This is kinda cheating since Math.abs has a conditional internally : p – sshannin Jul 8 '11 at 18:24
int f(int x) {Integer.signum(x) & 1;} would be a little bit-twiddlier. – Nathan Hughes Jul 8 '11 at 18:25
I wonder why people upvote this.... Math.abs(i) does return (a < 0) ? -a : a; internally... isn't that what the question is trying to avoid? – Yanick Rochon Jul 8 '11 at 18:27

All of these solutions seem to suffer from the vice of taking varying degrees of effort to understand. That means the programmer who must later read and maintain this code will have to expend unnecessary effort. That costs money.

The expression

(x == 0)? 0:1

is straightforward and simple to understand. It's really the right way to do this. The use of an exception in the ordinary run of code is downright ghastly. Exceptions are for handling circumstances beyond programmer control, not for ordinary routine operations.

share|improve this answer
Totally correct, except where very extreme performance requirements pertain, as in image processing. In that case, using the solution I suggested in a "final" method should eliminate any branching that might cause a pipeline stall. But I think this was meant mostly as a puzzle. – Ed Staub Jul 8 '11 at 20:37
@Ed, on the right hardware with the right hotspot, the conditional can evaluate faster than the two operation bit math. Also, on hardware that does pay for the conditional, the ? 0 : 1 expression is a relatively easy expression to optimize at the compiler/hotspot level, right? – Dilum Ranatunga Jul 8 '11 at 22:10
@Dilum, of course there's theoretically hardware where your mileage may differ. And if hotspot recognized the entire expression, it might JIT-compile it down to a single instruction on some theoretical machine that had such an instruction. But on most machines, the expression (i|-i) >>> 31 should JIT-compile it down, with no optimization at all, down to 3 instructions (negate, or, shift), with no memory accesses beyond the initial load and final store, with no branches, on nearly all machines. That's pretty hard to beat. cont... – Ed Staub Jul 8 '11 at 23:12
The best I'd expect with branching, on most machines, would be 4 - negate, or, branch-if-0 (with potential stall), and load. Add another fraction if the compiler isn't willing to use two return statements. – Ed Staub Jul 8 '11 at 23:14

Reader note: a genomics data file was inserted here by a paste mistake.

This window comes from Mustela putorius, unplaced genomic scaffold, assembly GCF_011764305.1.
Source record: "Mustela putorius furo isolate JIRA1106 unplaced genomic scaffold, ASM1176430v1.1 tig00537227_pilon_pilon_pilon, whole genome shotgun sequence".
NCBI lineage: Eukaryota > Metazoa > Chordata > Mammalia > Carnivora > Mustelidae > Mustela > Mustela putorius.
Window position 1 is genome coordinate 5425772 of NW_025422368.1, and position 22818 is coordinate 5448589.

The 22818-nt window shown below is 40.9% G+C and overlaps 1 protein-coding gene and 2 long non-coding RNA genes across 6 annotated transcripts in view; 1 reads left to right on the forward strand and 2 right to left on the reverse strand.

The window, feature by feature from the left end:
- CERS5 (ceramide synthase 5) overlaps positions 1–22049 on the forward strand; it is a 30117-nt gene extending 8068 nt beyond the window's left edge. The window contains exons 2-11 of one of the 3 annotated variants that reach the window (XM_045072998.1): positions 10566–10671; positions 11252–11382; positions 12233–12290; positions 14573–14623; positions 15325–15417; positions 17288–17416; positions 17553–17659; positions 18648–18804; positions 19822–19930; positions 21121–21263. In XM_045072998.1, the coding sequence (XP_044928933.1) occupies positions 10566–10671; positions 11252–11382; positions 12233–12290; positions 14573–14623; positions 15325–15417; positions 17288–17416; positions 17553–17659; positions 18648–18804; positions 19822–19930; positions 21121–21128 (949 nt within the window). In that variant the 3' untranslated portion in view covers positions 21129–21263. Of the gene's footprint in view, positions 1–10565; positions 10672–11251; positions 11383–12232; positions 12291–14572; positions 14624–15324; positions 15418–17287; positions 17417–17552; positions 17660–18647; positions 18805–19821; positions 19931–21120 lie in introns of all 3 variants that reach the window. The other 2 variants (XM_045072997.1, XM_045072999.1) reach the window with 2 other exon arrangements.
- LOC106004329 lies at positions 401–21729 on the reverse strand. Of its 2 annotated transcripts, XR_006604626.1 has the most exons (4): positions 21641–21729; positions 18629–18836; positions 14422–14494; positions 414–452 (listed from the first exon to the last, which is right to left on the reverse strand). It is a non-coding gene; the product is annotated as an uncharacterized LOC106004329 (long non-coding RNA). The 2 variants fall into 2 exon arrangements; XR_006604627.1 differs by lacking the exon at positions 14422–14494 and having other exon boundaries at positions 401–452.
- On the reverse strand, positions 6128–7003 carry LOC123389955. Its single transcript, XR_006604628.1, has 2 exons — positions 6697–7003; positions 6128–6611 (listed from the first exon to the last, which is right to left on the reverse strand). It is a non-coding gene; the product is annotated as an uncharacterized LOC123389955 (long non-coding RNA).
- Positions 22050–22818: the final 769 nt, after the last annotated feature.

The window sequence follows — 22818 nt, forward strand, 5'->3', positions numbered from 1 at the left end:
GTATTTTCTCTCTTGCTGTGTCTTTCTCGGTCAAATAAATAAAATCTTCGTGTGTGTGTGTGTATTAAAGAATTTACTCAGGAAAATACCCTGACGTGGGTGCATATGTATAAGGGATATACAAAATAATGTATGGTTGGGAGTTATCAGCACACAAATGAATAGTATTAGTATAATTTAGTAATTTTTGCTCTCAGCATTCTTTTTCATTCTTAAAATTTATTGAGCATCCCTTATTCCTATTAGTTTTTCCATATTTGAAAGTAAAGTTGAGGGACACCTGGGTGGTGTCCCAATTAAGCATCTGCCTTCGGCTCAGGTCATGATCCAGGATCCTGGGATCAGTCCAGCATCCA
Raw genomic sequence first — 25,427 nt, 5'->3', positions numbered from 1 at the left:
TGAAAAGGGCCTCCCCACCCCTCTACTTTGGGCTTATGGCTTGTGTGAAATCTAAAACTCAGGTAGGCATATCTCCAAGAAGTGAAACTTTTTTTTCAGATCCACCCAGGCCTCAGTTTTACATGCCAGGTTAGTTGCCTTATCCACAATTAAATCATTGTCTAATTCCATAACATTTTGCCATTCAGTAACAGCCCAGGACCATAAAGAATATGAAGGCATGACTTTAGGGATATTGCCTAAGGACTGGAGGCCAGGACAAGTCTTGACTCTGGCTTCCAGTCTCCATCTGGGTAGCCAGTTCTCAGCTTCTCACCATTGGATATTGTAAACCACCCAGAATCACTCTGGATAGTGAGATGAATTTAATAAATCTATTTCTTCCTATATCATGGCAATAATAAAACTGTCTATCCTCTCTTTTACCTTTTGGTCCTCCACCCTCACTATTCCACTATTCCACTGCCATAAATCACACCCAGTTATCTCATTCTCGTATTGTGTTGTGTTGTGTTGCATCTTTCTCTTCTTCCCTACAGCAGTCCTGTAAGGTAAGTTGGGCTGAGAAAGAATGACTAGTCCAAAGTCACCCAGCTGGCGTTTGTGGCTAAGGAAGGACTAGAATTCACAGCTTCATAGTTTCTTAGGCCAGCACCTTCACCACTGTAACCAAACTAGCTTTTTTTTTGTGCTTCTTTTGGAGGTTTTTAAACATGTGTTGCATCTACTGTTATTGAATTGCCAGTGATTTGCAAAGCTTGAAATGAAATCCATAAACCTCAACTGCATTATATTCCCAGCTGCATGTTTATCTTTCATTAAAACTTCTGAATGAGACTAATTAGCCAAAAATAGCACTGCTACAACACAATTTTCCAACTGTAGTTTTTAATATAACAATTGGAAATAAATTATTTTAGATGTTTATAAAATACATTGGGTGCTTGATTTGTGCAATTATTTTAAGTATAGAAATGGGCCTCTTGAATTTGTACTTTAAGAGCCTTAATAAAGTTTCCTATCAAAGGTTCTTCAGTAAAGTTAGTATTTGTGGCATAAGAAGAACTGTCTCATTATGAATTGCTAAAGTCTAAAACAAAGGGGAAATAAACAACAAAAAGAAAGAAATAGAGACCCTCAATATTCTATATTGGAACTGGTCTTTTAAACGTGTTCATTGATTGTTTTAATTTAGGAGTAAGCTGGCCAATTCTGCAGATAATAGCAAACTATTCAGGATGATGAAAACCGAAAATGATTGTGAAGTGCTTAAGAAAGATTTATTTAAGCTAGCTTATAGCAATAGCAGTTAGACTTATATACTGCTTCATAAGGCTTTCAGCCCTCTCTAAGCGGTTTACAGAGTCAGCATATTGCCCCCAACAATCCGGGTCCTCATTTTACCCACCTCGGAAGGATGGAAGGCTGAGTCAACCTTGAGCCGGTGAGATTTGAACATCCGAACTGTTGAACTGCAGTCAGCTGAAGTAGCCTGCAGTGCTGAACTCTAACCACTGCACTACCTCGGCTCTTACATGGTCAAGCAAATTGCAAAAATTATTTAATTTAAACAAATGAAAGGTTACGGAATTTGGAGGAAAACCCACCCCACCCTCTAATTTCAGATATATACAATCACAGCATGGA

@ncmathsadist: Eh - does no one read tags? I clearly marked this "code-kata" just to avoid this sort of answer. @Ed Staub is right - it's just a puzzle. Also, why are you mentioning my implementation with the exception? I clearly stated that was an example of what I didn't want. – CromTheDestroyer Jul 9 '11 at 1:52

The signum function implements it this way

return (i >> 31) | (-i >>> 31);

so, just add another bitwise operation to return 0 or 1

return ((i >> 31) | (-i >>> 31)) & 1;
share|improve this answer

I wonder what the compiler would turn this into...

class kata {

    public static int f(int x){
     return -(Boolean.valueOf(x==0).compareTo(true));

     public static void main(String[] args) {


share|improve this answer

This question reduces down to: "Is there a way to map boolean true,false to int 1,0 respectively without writing the conditional."

In Java, there is no standardized treatment of true as 1. The closest is use of -1. So as @Ed says, the ternary operator is as succinct as you get.

share|improve this answer
He was asking for fast, not succint. – Martin Konicek Jul 8 '11 at 22:56
If you read my question, you'll see I wasn't asking for fast, nor succinct. I was just asking for a bit-twiddly way of eliminating the conditional, since I find this sort of thing fun. – CromTheDestroyer Jul 9 '11 at 1:48

If you wanted a boolean, i think:

return x == x >>> 1

Would do it, because the only number whose set bits don't move when shifted is one with no set bits.

Under the hood, the bytecode actually uses 1 and 0 for true and false, but i don't know of any way to turn a Java language boolean value into its corresponding int value without some sort of conditional.

share|improve this answer
If he wanted a boolean, he could have written return x == 0. – phlogratos Jul 8 '11 at 18:24
Yeah. I had some sort of idea bouncing around in my head about bit patterns, but by the time it came out it was nonsense. I'm going to leave this answer undeleted in case anyone needs a laugh. – Tom Anderson Jul 8 '11 at 18:26
@Rotsor: No, because that's a logical shift right, not an arithmetic shift right. It works. It's pointless, but it works. – Tom Anderson Jul 8 '11 at 19:54
Ah, sorry, I thought it was a circular shift right (ROR). I'm deleting my comment. – Rotsor Jul 8 '11 at 20:00